Any change in the system that reduces the number of full scholarships significantly affects high-tuition cost schools like Syracuse.

In the days of the 100+ scholarsips, schools like Alabama had huge rosters in part to deny those athletes to other schools they competed with.
 

Hoo's That

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Any change in the system that reduces the number of full scholarships significantly affects high-tuition cost schools like Syracuse.

In the days of the 100+ scholarsips, schools like Alabama had huge rosters in part to deny those athletes to other schools they competed with.
That was the biggest reason for the huge scholarship rosters.

"I can't guarantee he will play for the University of Texas, but I can guarantee he won't play against the University of Texas." - Darrell Royal discussing a particular UTexas recruit.
 

Cheriehoop

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Townie72

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I'm not sure what the ideological bent is of truthorfiction is, but I'll bet it has one.

The cbssports article clearly states "scrimmage".

But a 5-2 score in a scrimmage does say something about the relative quality of the two teams. Five goals in 90 minutes of regular play is pretty much scoring at will. (Sort of like the USAWT against the Thailanders)

Maybe we should have a game bewtween the USAWT and the Boys under-17's.

The Woman's team demand for equal pay is a little crazy. The Men's World Cup had 77 times more revenue.
 

orangecuse

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I'm not sure what the ideological bent is of truthorfiction is, but I'll bet it has one.

The cbssports article clearly states "scrimmage".

But a 5-2 score in a scrimmage does say something about the relative quality of the two teams. Five goals in 90 minutes of regular play is pretty much scoring at will. (Sort of like the USAWT against the Thailanders)

Maybe we should have a game bewtween the USAWT and the Boys under-17's.

The Woman's team demand for equal pay is a little crazy. The Men's World Cup had 77 times more revenue.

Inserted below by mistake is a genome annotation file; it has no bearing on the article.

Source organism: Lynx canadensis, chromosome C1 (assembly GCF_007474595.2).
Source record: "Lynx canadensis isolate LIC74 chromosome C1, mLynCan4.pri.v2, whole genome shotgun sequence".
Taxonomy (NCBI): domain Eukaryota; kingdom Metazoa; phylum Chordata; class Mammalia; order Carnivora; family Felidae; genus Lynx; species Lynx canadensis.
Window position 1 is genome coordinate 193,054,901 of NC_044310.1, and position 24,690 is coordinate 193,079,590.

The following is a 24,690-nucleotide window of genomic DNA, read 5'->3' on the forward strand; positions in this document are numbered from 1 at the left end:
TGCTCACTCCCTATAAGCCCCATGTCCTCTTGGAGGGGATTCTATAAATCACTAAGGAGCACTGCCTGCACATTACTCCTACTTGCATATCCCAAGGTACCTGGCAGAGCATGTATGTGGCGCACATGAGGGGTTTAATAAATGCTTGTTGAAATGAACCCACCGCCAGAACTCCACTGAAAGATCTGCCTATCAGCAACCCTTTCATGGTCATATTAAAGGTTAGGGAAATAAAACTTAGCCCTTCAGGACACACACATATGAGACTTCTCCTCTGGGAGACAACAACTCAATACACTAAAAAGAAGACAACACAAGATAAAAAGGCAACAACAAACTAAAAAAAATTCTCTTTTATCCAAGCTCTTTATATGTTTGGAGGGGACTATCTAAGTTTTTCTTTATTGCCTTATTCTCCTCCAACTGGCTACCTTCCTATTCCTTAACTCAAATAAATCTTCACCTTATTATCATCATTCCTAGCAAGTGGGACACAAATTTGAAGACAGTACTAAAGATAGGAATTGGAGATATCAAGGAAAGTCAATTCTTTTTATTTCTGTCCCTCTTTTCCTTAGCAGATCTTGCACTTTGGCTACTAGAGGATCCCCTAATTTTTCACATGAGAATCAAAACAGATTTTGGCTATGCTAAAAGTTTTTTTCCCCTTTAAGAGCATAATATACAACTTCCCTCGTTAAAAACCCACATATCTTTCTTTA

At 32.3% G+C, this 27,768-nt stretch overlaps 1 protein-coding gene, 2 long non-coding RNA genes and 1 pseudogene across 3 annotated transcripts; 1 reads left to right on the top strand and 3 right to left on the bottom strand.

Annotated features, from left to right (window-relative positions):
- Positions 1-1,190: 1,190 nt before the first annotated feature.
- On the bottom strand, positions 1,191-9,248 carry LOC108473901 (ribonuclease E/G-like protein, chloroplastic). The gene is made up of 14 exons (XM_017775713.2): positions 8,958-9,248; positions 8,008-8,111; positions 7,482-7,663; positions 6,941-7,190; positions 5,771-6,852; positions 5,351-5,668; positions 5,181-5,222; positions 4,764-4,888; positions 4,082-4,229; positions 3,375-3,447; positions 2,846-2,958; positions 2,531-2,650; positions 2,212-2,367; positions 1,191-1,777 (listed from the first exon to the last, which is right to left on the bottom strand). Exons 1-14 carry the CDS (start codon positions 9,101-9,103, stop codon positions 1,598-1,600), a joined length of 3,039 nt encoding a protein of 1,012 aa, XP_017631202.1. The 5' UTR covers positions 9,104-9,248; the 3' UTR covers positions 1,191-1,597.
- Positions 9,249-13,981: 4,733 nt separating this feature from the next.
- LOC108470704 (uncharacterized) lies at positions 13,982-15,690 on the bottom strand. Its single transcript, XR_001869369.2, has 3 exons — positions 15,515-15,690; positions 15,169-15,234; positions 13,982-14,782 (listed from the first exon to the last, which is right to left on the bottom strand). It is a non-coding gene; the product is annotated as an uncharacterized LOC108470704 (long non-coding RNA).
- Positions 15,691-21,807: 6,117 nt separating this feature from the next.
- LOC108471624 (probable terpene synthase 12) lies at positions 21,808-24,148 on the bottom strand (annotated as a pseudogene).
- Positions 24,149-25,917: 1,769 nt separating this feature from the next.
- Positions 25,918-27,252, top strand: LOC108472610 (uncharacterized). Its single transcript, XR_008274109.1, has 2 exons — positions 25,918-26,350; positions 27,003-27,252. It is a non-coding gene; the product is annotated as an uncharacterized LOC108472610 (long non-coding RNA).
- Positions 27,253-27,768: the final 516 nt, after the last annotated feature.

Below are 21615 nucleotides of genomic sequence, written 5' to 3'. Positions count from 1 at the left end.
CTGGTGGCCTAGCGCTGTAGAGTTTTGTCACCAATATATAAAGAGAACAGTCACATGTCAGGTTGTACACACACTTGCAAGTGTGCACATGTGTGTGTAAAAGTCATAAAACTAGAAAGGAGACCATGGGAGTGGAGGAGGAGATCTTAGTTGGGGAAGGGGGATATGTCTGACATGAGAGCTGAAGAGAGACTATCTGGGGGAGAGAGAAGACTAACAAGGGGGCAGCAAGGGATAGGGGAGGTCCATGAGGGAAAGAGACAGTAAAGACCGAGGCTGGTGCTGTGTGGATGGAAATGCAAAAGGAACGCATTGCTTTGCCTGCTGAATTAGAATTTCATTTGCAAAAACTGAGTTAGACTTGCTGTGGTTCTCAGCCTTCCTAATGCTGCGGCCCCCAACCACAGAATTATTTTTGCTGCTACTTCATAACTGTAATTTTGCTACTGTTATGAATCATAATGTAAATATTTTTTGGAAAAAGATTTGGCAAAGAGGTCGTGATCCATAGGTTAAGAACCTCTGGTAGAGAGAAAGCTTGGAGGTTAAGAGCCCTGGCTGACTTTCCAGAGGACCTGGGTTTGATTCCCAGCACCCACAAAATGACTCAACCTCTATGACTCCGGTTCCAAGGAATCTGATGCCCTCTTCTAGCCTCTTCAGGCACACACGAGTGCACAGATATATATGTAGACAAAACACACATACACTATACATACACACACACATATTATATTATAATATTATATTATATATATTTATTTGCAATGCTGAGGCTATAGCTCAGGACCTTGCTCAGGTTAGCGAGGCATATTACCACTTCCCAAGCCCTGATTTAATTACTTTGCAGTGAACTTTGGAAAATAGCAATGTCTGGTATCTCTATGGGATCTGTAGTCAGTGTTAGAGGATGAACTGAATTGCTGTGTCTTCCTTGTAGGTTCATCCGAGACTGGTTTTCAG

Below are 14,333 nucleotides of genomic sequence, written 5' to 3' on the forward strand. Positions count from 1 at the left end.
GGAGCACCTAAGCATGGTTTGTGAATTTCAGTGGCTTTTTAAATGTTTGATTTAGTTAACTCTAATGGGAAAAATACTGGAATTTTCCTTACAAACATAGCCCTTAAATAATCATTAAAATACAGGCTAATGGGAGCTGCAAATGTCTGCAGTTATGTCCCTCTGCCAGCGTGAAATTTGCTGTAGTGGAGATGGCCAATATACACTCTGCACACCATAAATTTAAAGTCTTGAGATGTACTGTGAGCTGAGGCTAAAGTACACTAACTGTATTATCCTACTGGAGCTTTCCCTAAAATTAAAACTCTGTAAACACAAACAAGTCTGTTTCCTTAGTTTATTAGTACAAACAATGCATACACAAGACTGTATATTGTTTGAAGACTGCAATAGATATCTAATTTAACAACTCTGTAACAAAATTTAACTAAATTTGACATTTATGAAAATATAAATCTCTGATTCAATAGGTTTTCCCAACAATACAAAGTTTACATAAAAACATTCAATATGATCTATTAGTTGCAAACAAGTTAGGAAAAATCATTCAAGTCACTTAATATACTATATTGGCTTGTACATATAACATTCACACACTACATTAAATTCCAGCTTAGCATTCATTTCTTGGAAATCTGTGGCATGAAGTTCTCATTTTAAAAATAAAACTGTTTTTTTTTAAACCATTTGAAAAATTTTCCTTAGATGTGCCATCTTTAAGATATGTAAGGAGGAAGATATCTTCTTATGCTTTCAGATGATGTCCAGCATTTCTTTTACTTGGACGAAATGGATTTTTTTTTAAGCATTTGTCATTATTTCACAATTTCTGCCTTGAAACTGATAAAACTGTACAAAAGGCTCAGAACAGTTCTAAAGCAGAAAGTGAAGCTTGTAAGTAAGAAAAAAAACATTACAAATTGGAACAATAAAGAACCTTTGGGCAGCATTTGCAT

100% agree with this. Hey, while we are at it, those WNBA gals should demand and get equal pay as those NBA'ers. ;):rolleyes:
 

nzm136

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The present level of 85 scholarships is a reduction from what it was during the days of Ben Scwartzwalder at SU, Bear Bryant at Bama and Darrel Royal at Texas. Back then, it was over 100. When the 85 limit came in the coaches universally screamed that football would die at that level. I guess they were wrong. Membership in D-1A requires that each player be given a whole scholarship, if they're given any money, so the 85 scholarships go to 85 players. In D-1AA and D-2, the players can be given partial scholarships. There is a limit on the number of total scholarships that each school can give (X) and how many players can get them (Y), and Y>X. Could D-1A football survive survive in its present state on 75 or 80 whole scholarships? That's still more than the 60-something that D-1AA can give out. Could it survive on 75 scholarships that can be spread over up to 90 players (which would mean a bunch of walk-ons would now get some money)?
You took this a different way than what I meant. A school that doesn’t give out all available scholarships in fbs football pits itself at a HUGE competitive disadvantage in the sport for a number of reasons. And schools that don’t prioritize football to at least some extent risk ending up like UConn.